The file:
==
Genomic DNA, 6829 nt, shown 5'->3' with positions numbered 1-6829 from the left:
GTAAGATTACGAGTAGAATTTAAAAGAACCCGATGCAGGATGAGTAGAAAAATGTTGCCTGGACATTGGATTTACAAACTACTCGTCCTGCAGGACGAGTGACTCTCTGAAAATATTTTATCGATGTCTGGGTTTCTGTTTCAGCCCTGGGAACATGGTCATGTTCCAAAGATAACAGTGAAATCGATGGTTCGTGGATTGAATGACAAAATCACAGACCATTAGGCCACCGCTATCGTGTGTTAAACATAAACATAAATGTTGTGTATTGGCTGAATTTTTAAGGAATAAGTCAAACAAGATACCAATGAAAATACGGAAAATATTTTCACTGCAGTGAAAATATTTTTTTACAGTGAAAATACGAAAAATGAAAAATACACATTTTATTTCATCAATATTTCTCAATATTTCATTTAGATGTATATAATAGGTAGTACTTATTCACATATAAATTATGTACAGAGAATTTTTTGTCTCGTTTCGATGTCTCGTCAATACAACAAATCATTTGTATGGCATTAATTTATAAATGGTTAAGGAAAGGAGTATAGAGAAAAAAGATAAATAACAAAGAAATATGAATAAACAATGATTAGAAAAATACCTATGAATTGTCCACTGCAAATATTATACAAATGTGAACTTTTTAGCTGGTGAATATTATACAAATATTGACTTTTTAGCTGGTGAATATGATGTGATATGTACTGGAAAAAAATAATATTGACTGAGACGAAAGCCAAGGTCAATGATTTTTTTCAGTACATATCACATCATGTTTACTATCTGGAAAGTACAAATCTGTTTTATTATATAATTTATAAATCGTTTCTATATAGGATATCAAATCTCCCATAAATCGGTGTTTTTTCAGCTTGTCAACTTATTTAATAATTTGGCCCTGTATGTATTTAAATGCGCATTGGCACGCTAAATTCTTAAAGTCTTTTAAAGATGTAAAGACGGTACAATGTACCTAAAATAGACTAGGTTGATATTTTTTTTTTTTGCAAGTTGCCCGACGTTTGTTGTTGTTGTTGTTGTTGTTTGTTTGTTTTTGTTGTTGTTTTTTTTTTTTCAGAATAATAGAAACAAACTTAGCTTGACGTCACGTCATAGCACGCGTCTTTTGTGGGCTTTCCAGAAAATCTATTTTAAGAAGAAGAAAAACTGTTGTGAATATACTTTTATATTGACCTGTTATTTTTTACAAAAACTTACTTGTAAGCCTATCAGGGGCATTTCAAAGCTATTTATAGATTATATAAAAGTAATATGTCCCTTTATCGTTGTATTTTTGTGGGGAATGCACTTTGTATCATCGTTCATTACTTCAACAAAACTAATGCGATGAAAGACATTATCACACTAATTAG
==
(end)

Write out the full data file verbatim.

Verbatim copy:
Genomic DNA, 6829 nt, shown 5'->3' with positions numbered 1-6829 from the left:
GTAAGATTACGAGTAGAATTTAAAAGAACCCGATGCAGGATGAGTAGAAAAATGTTGCCTGGACATTGGATTTACAAACTACTCGTCCTGCAGGACGAGTGACTCTCTGAAAATATTTTATCGATGTCTGGGTTTCTGTTTCAGCCCTGGGAACATGGTCATGTTCCAAAGATAACAGTGAAATCGATGGTTCGTGGATTGAATGACAAAATCACAGACCATTAGGCCACCGCTATCGTGTGTTAAACATAAACATAAATGTTGTGTATTGGCTGAATTTTTAAGGAATAAGTCAAACAAGATACCAATGAAAATACGGAAAATATTTTCACTGCAGTGAAAATATTTTTTTACAGTGAAAATACGAAAAATGAAAAATACACATTTTATTTCATCAATATTTCTCAATATTTCATTTAGATGTATATAATAGGTAGTACTTATTCACATATAAATTATGTACAGAGAATTTTTTGTCTCGTTTCGATGTCTCGTCAATACAACAAATCATTTGTATGGCATTAATTTATAAATGGTTAAGGAAAGGAGTATAGAGAAAAAAGATAAATAACAAAGAAATATGAATAAACAATGATTAGAAAAATACCTATGAATTGTCCACTGCAAATATTATACAAATGTGAACTTTTTAGCTGGTGAATATTATACAAATATTGACTTTTTAGCTGGTGAATATGATGTGATATGTACTGGAAAAAAATAATATTGACTGAGACGAAAGCCAAGGTCAATGATTTTTTTCAGTACATATCACATCATGTTTACTATCTGGAAAGTACAAATCTGTTTTATTATATAATTTATAAATCGTTTCTATATAGGATATCAAATCTCCCATAAATCGGTGTTTTTTCAGCTTGTCAACTTATTTAATAATTTGGCCCTGTATGTATTTAAATGCGCATTGGCACGCTAAATTCTTAAAGTCTTTTAAAGATGTAAAGACGGTACAATGTACCTAAAATAGACTAGGTTGATATTTTTTTTTTTTGCAAGTTGCCCGACGTTTGTTGTTGTTGTTGTTGTTGTTTGTTTGTTTTTGTTGTTGTTTTTTTTTTTTCAGAATAATAGAAACAAACTTAGCTTGACGTCACGTCATAGCACGCGTCTTTTGTGGGCTTTCCAGAAAATCTATTTTAAGAAGAAGAAAAACTGTTGTGAATATACTTTTATATTGACCTGTTATTTTTTACAAAAACTTACTTGTAAGCCTATCAGGGGCATTTCAAAGCTATTTATAGATTATATAAAAGTAATATGTCCCTTTATCGTTGTATTTTTGTGGGGAATGCACTTTGTATCATCGTTCATTACTTCAACAAAACTAATGCGATGAAAGACATTATCACACTAATTAG